To illustrate, consider the following common flight department company scenario. An individual (member) creates a single-purpose LLC—let’s call it Owner LLC—to own and operate a business aircraft. The member exclusively manages and owns Owner LLC and bypasses all LLC formalities. He personally makes all decisions about the aircraft, pilots, operations, and maintenance. He transfers cash into the LLC to pay costs of ownership and operation of the Owner LLC aircraft.
In this situation, taking a page out of Morello’s playbook, the FAA could pierce the LLC shield and levy civil fines/penalties on both the LLC and its member for operating a flight department company in violation of the FARs. The violations consist, in part, of the LLC failing to hold an appropriate air carrier certificate and for unlawfully “compensating” the LLC for illegal charter/commercial flights.
In these actions, the member risks personal liability under Morello whether he or she acts individually or in an official capacity for the LLC. Further, the wrongful acts of the true owner/member, who treats the LLC as an alter ego, could also increase the potential exposure of the member. The violations might encourage others, if the facts seem right, to seek damages for personal injury or property damage based in part on the FAR violations.
An LLC owner might suggest that the remedy for these risks is buying liability insurance. However, it is rare that insurance covers fines or civil penalties, and a serious violation of the FARs could even cause an insurance company to disclaim coverage or reserve its rights not to pay for liability or property damage claims. In short, LLC members, managers, and pilots should have no illusions that, under Morello, they could potentially face personal, uninsured liability for violations of the FARs, without even considering pre-existing personal liability theories.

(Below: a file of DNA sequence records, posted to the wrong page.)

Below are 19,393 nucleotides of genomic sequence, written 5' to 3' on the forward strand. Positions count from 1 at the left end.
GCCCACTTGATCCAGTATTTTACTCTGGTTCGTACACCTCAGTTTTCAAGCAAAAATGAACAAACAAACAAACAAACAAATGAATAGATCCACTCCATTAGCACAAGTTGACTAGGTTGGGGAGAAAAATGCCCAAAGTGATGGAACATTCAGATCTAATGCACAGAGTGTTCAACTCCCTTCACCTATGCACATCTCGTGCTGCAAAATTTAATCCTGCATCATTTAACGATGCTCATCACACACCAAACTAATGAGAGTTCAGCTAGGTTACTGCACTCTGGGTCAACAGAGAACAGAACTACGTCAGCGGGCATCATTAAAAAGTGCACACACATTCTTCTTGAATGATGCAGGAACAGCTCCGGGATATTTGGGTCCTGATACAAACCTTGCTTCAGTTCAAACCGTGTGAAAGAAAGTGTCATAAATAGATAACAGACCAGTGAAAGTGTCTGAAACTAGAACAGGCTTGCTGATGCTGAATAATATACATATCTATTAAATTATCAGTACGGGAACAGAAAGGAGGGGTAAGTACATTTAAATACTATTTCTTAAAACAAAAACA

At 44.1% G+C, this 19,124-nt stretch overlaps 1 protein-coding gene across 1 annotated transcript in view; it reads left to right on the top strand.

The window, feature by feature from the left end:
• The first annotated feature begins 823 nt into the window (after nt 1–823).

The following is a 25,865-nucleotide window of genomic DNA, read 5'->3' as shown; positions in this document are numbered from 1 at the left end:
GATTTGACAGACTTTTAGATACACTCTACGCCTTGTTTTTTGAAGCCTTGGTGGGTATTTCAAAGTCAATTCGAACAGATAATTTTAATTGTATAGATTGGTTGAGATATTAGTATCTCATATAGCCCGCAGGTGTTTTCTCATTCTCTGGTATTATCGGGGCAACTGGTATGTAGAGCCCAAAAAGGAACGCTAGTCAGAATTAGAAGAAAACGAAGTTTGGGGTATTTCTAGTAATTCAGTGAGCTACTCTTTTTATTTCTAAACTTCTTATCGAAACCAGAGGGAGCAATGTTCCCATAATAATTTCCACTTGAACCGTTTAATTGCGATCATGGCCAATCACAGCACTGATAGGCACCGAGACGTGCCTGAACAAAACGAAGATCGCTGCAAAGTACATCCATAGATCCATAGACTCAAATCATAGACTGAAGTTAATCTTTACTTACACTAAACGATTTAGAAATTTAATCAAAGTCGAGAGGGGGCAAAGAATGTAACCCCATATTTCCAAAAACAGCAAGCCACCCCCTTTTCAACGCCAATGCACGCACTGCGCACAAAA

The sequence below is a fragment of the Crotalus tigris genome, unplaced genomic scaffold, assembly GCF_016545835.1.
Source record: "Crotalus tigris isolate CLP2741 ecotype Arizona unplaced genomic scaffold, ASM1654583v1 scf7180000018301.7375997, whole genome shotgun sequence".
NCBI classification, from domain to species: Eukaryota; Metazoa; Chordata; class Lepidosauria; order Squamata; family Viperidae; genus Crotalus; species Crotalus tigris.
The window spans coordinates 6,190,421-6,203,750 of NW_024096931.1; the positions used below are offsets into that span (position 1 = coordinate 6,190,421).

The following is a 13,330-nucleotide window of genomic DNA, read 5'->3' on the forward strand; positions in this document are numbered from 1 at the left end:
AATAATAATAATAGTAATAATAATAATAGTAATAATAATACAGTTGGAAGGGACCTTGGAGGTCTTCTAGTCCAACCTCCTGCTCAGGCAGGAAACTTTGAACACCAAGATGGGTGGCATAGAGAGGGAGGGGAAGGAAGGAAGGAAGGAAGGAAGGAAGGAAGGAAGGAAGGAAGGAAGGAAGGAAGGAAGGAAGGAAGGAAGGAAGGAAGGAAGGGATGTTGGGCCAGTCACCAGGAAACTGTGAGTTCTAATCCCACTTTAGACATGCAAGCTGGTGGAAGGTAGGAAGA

LLC members typically don’t worry about personal liability if an LLC owns their private aircraft. And they need not be overly concerned about Morello or the FAA relating to the LLC personal liability exposure if, in general, they do not treat their LLCs as alter egos, avoid tortious behavior, and comply with the FARs, including structuring LLC functions properly to avoid flight department company status.
But a regulatory compliance audit now might save an LLC owner from stinging FAA civil fines/penalties for operating a flight department company or violating other FARs, not to mention exposure to liability claims for personal injury or property damage. It should not be too hard to get the compliance right, but getting it wrong or ignoring compliance could take LLC members into an expensive and avoidable morass.
Note: The LLC issues covered in this blog do not constitute, and should not be relied on or construed as, legal advice of any kind. Most cases and LLC structures require extensive legal analysis. Each person should consult knowledgeable counsel in all matters covered by, or related to, this blog.
David G. Mayer is a partner in the global Aviation Practice Group at Shackelford, Bowen, McKinley & Norton, LLP in Dallas, which handles worldwide private aircraft matters, including regulatory compliance, tax planning, purchases, sales, leasing and financing, risk management, insurance, aircraft operations, hangar leasing and aircraft renovations. Mayer frequently represents high-wealth individuals and other aircraft owners, flight departments, lessees, borrowers, operators, sellers, purchasers, and managers, as well as lessors and lenders. He can be contacted at email@example.com, via LinkedIn or by telephone at (214) 780-1306.